• rate this

    Comment number 49.

    ''Timbuktu, [Thabo Mbeki] said, was a critical link to Africa's glorious past - a place that refutes the ignorant, racist "Tarzan and savages" view of the continent's history.''

    Looks like the savages have taken over!

  • rate this

    Comment number 48.

    Just now...Mali militants recruit children.

    If there is a hell on earth, we may have found it.

  • rate this

    Comment number 47.

    Has anyone read the Quran, it is a hogpodge of religious ideas, social mores and civil law. And anyone can interpret any part of it anyway they want to. How can someone expect anything other than chaos from this?

  • rate this

    Comment number 46.

    I have listened to: From Our Own Correspondent: BBC Radio 4.
    Nothing I heard changed my basic opinion - some may dream of a military take-back of the north. Dream on. It is the size of France & very few know how to navigate it. Only way forward I can see is to help locals take back their own cities. Otherwise, there will be no Festival in the Desert in 2013.

  • rate this

    Comment number 45.

    Mali cannot retake North militarily. Security forces never controlled North. ECOWAS cannot retake North either. Regional troops could support police or peacekeeping in South, but are not suited to fighting either National Movement for the Liberation of Azawad (MNLA) or Islamists. ECOWAS has no capacity to hunt AQIM or defeat Tuareg rebels.

  • Comment number 44.

    This comment was removed because the moderators found it broke the house rules. Explain.

  • Comment number 43.

    This comment was removed because the moderators found it broke the house rules. Explain.

  • rate this

    Comment number 42.

    Islamic fighters...pathetic pieces of humanity. Cruel, ignorant males who have nothing and seem 'hell' bent that no one else does either.

  • Comment number 41.

    This comment was removed because the moderators found it broke the house rules. Explain.

  • rate this

    Comment number 40.

    Strangely, there are no mobs of righteously enraged Muslims marching in the streets to defend the 'holy sites' .... unlike when US destroyed unwanted Qurans. So apparently when its inter Muslim violence, then mosque and Quran destruction is OK? ... Hypocrites?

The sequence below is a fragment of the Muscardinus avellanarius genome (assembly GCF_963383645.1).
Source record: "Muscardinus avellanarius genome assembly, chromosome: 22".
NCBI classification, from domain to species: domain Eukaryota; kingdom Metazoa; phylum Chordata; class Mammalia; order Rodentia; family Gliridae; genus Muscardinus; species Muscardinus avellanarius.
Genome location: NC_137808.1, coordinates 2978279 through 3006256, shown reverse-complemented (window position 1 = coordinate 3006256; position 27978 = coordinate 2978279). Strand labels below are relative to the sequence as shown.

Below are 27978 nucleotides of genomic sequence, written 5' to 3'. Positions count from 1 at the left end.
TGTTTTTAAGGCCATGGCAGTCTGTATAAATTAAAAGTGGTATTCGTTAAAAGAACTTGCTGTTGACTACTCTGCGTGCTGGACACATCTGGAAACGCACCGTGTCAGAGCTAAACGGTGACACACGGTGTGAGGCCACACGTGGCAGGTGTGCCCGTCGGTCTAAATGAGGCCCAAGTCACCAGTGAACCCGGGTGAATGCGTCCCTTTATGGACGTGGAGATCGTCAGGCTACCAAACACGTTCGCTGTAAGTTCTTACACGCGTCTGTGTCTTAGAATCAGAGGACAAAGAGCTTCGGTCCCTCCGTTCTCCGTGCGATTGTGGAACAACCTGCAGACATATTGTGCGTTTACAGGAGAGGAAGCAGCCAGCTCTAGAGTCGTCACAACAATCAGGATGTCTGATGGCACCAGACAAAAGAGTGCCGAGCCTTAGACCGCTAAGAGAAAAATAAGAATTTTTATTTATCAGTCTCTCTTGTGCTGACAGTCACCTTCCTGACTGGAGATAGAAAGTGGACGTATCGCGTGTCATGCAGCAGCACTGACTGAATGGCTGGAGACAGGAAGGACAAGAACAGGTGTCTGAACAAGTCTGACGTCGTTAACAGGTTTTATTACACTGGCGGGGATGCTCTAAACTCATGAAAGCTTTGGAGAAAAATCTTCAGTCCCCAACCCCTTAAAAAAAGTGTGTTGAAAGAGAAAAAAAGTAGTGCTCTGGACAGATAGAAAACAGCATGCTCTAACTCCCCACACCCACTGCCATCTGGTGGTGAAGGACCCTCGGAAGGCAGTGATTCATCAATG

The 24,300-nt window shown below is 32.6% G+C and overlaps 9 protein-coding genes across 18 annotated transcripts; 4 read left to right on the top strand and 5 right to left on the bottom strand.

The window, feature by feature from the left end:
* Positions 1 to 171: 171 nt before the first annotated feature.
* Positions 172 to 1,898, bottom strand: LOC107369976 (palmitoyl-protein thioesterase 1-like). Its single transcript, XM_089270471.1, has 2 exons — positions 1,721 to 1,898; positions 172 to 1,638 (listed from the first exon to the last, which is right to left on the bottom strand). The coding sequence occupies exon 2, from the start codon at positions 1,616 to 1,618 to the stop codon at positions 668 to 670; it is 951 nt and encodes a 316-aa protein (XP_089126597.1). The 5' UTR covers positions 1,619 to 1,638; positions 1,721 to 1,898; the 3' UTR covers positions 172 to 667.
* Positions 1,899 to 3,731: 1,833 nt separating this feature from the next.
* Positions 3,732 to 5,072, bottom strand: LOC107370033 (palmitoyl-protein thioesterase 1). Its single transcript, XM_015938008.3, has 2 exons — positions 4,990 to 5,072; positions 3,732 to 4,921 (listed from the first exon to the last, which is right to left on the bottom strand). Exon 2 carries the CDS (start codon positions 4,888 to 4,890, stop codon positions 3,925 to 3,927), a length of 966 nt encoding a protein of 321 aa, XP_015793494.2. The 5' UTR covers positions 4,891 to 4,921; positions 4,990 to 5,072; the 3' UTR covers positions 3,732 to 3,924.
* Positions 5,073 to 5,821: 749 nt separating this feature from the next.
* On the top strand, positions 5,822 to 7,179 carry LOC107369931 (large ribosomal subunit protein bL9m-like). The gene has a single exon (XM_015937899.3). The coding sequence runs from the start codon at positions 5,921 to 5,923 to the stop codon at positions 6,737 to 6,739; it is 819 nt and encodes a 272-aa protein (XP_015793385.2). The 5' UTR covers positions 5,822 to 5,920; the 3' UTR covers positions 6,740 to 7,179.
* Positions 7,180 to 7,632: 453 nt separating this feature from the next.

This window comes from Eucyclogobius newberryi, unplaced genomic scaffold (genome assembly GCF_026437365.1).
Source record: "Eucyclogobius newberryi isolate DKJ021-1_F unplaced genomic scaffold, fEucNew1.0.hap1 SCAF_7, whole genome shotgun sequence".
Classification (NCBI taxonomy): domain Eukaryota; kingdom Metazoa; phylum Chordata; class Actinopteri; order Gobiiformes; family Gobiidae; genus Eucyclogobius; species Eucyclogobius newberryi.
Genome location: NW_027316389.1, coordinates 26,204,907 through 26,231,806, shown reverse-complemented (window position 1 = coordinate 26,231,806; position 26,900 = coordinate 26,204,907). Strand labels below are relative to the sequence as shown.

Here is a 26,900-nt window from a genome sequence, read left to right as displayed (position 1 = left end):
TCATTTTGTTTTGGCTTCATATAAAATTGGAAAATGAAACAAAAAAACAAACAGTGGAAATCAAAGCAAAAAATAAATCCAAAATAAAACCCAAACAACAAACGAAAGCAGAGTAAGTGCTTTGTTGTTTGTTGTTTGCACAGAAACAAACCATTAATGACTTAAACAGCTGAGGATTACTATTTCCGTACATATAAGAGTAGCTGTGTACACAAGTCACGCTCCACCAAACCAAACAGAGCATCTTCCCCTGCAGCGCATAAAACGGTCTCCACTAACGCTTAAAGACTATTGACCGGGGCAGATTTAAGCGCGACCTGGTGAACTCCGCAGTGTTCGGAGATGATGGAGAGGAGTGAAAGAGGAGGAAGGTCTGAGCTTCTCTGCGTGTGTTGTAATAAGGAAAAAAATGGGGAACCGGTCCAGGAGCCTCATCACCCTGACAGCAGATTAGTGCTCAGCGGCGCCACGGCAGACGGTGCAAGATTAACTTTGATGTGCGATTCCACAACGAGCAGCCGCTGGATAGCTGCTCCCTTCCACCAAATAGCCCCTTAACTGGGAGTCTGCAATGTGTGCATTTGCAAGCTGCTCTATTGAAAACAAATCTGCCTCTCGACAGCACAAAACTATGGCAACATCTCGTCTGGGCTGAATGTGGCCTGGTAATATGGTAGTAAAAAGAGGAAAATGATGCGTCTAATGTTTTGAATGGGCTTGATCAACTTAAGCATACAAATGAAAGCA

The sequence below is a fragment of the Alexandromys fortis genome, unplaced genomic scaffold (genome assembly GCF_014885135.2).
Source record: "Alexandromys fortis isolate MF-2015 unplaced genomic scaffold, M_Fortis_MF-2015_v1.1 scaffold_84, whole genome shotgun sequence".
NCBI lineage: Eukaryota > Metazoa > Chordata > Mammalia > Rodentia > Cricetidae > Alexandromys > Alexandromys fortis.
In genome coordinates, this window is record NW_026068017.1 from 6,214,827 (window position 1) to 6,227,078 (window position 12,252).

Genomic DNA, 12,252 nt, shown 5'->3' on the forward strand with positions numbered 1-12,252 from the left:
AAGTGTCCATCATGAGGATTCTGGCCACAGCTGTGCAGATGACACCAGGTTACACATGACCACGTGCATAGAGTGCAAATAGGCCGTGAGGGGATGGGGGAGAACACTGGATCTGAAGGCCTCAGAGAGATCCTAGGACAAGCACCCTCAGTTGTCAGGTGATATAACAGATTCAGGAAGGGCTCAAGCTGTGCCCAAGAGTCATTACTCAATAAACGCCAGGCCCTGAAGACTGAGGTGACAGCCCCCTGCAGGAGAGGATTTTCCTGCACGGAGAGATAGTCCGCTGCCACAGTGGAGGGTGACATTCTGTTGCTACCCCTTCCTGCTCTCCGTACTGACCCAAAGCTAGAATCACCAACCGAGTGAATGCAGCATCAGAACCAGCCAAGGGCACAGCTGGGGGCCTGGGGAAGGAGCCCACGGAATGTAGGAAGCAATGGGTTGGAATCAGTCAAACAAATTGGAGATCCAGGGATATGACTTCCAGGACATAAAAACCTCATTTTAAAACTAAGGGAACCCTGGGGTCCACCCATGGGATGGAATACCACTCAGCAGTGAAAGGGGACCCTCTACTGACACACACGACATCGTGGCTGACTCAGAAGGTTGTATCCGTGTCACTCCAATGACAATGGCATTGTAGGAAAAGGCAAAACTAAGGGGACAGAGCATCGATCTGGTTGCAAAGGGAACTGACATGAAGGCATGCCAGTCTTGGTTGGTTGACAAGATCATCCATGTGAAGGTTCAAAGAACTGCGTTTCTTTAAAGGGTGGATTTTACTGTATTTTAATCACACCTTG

• rate this

    Comment number 39.

    All these extremists are ultimately prompted by the same creed as that of Salafists elsewhere i.e. the intolerant Wahabism of Saudi Arabia, which has been exported abroad in the form of 'aid' for the last 50 yrs. The painted mosques of Bosnia, are all white now after Saudi aid was turned into mosques.

  • rate this

    Comment number 38.

    Maometto - 'Why is this ugly destructive version of Islam coming to the surface in particular in the last 2 decades?'

    Coincidentally they have existed since advances in technology such as the internet which gave the world the ability to see how the other half lives. I guess this type of uneducated behaviour is essentially born out of anger and frustration at their fortune.

  • rate this

    Comment number 37.

    The Buddha Statues destruction in Bamiyan, by zealous islamists, the destruction of SO many places of worship everywhere islam conquered by zealous islamists over the centuries to the current pathetic destruction of their own oldest history by zealous islamists to the constant inter muslim savagery and blood lust we see in the islamic world are the products of islam & the legacy of the prophet.

  • rate this

    Comment number 36.

    The world's hunger for fossil fuels has pumped Saudi Arabia full of money allowing their home brand of Wahhabists (so called Salafist!) to spread influence and power over many Muslim communities across the globe, especially in impoverished nations. Tightly protected by the US and western powers, SA is one of the most backwards, intolerant, undemocratic societies on the planet - and our ally.

  • rate this

    Comment number 35.

    Islam is not peaceful, neither are most religions. As for following a God, as opposed to Buddha etc, well at least Buddha may well have existed rather than a Bible/Quran-God, that no one can actually prove does exist alongside a fairytale book. Moderate religions is fine and i fully agree that the media have an agenda with Islam, that said, Islam is not tolerant and is hypocritical.

  • rate this

    Comment number 34.

    Why is this not surprising. As long as they keep it among themselves let them fight each other

  • rate this

    Comment number 33.

    call them as u want (shrines/mosques), these places have existed for centuries and muslims lived around them and took care of them. Why is this ugly destructive version of Islam coming to the surface in particular in the last 2 decades? why these salafist extremists didn't exist before? Before pointing to the evils of Islam, can anyone answer that?

  • rate this

    Comment number 32.

    The shrine are Sufi, which is a branch of Islam. Presumably the invaders are Shi'ites or Sunnis - as far as I can see Moslems fight amongst themselves far more than against the West. Fine by me

  • rate this

    Comment number 31.

    @Ian post 27: just a slight correction - Islam actually means and translates as subservience or obedience. Stop peddling the notion that it is or means the religion of peace.